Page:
Tag Archives: Royal Albert Hall

Miles Davis art: vibrant paintings, tentative drawings

Miles Davis art - paintings

Miles Davis art: oil on canvas – Shape Shifter © Miles Davis Estate

First, a frank admission: I’m a sucker for Miles Davis art – just as I am for Miles Davis music.

So I approached the small Miles Davis exhibition in London last weekend with keen anticipation. It was definitely worth the trip, if slightly underwhelming.

Miles Davis art: the venue

The show, curated by Balmain Fine Art, from North Yorkshire, was mounted in the circular ground floor corridor of London’s Royal Albert Hall – a suitably monumental setting for a Miles Davis art exhibition.

Miles Davis art in London

Royal Albert Hall, venue of the exhibition

The show comprised over 50 pieces – a few paintings and prints, but mainly drawings, in pencil, biro and felt-tip. Most pieces were signed, with the familiar “Miles1” signature; a few were stamped with the signature/red Mandarin characters logo of the Miles Davis Estate.

The pieces in the collection ranged in price between £2,000 and £9,500. Most were in the £3-4,000 range.

Miles Davis art: paintings

There were some very desirable pieces of Miles Davis art on display.

Particularly impressive was the exhibition’s key artwork, Shape Shifter, an oil on canvas, provenance “Jo Gelbard New York”, priced at £9,500 (pictured at the top of this review).

I’m partial to Miles Davis oil paintings, especially those, like Shape Shifter, with an African aesthetic. They never fail to evoke emotion. Admittedly, the emotion is often fear. Just as I wouldn’t have risked speaking out of turn at a Miles Davis gig, I approach the best Miles Davis art with trepidation.

Miles’ African period is dominated by a vibrant colour palette and bold, textured brushstrokes. At its best, this type of Miles Davis art manages to fuse the figurative with the abstract: it takes you a while to realise that you are looking at human faces.

Miles Davis art: limited edition prints

Ezzthetique, a limited edition seriagraph, published by the Miles Davis Estate, is also very tempting. The print, #210 in an edition of 300, wasn’t hand-signed, but carried the Estate’s stamp. It was priced at £750 (presumably including the black frame).

Miles Davis prints - Ezzthetique

Miles Davis art: limited edition prints – Ezzthetique © Miles Davis Estate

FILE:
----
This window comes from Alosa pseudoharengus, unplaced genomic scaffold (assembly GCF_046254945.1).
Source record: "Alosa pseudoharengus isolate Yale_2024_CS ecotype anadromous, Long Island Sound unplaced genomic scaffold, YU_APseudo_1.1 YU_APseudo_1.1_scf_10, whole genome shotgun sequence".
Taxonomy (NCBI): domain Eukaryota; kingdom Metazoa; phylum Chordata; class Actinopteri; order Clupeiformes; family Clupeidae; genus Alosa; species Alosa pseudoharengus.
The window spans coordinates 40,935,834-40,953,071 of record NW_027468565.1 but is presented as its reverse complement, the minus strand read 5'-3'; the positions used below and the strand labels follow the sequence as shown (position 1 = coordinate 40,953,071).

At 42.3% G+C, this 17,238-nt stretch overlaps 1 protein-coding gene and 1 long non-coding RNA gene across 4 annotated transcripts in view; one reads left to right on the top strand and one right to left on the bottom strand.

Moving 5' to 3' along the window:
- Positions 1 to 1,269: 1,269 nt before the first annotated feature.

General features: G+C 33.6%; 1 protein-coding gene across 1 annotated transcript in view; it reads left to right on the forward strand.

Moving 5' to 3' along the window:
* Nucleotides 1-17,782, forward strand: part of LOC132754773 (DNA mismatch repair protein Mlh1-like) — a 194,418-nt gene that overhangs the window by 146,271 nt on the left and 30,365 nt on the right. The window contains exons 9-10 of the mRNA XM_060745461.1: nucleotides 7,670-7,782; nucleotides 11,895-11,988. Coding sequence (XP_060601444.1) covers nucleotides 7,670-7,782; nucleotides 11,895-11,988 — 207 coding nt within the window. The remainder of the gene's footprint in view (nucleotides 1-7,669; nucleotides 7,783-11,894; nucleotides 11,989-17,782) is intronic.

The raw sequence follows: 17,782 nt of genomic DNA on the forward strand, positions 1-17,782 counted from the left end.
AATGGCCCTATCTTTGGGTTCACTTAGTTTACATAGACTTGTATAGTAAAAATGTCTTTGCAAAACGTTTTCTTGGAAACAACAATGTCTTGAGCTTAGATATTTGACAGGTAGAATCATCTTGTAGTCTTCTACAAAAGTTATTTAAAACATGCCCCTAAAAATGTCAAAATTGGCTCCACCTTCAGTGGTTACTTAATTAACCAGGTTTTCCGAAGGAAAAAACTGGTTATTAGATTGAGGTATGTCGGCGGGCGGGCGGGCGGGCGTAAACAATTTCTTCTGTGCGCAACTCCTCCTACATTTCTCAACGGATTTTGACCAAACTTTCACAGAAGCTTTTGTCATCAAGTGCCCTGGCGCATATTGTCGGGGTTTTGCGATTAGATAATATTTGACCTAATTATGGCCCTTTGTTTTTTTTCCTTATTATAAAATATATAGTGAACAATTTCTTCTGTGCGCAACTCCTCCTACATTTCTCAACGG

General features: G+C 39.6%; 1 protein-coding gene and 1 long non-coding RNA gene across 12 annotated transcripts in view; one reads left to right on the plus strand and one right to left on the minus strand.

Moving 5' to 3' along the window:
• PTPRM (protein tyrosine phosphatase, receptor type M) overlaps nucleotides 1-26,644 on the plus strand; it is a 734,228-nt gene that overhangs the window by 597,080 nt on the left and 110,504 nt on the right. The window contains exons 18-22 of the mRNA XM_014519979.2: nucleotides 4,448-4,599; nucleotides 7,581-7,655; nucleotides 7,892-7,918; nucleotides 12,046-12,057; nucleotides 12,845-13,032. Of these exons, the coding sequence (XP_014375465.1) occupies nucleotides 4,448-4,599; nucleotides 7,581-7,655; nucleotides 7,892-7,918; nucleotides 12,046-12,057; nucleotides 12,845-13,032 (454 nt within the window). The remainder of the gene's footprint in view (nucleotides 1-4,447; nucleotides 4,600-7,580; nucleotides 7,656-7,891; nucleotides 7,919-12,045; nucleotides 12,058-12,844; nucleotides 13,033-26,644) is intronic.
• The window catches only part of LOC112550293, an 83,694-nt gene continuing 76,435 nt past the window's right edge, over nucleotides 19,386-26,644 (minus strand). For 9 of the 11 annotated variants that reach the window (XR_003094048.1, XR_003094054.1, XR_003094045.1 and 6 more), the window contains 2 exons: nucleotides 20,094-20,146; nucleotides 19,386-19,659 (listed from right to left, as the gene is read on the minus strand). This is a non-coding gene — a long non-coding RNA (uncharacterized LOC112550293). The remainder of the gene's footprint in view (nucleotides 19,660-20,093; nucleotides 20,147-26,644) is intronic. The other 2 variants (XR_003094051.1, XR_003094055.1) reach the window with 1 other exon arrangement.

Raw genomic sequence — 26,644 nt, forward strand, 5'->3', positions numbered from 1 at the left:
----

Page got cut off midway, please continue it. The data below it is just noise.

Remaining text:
Seahorses, another limited edition seriagraph (#170 in an edition of 300), was disappointing. Its colour palette is uncharacteristically timid, its composition unusually vague for a Miles Davis painting.

The drawings – the bulk of the Miles Davis art on display in London – didn’t do much for me, however. I find most of the paintings bold, vivacious, engaging. But fewer drawings excite me – many are too inconsequential, tentative, unconvincing for my taste.

Miles Davis art – provenance, curation, conclusions

The provenance of the Miles Davis art in the London show was variously stated as: the Miles Davis Estate, Miles Davis Estate Europe, Giulia (also expressed as “Gilulia”) Trojer New York, and Jo Gelbard.

While the curation and commercialisation of this small exhibition of Miles Davis art wasn’t perfect, it reaffirmed my admiration for the paintings and prints: Miles Davis, giant of twentieth century music, was also an accomplished painter – a key member of the rock art elite.

Copyrights: illustrations: Shape Shifter and Ezzthetique © Miles Davis Estate; Royal Albert Hall photo © Rock Art Editions 2015; text © Rock Art Editions Ltd 2015. Unauthorised reproduction prohibited.

Rock Art: what to see in July

Early Rolling Stones photograph

Early Rolling Stones by Terry O’Neill, on show at Izzy Gallery, Toronto, Canada, © Terry O’Neill 1963?

There’s a wealth of Rock Art exhibitions running around the world at the moment. Here are some of the most promising.

NEW SHOW

TERRY O’NEILL: The Rolling Stones plus many other 1960s musicians and other celebs on view at Terry O’Neill: The Man Who Shot the Sixties, Izzy Gallery, Yorkville Avenue, Toronto, Canada. 27 June-24 August.

TOP SHOWS

PETER BLAKE: A new permanent mural, Appearing at the Royal Albert Hall, on display near the Cafe Bar, Royal Albert Hall, London. Free. Gathers 400+ performers who have appeared since the Hall opened. Notable rock musicians include Bob Dylan, David Bowie, Jimi Hendrix, Queen, The Rolling Stones, and The Who.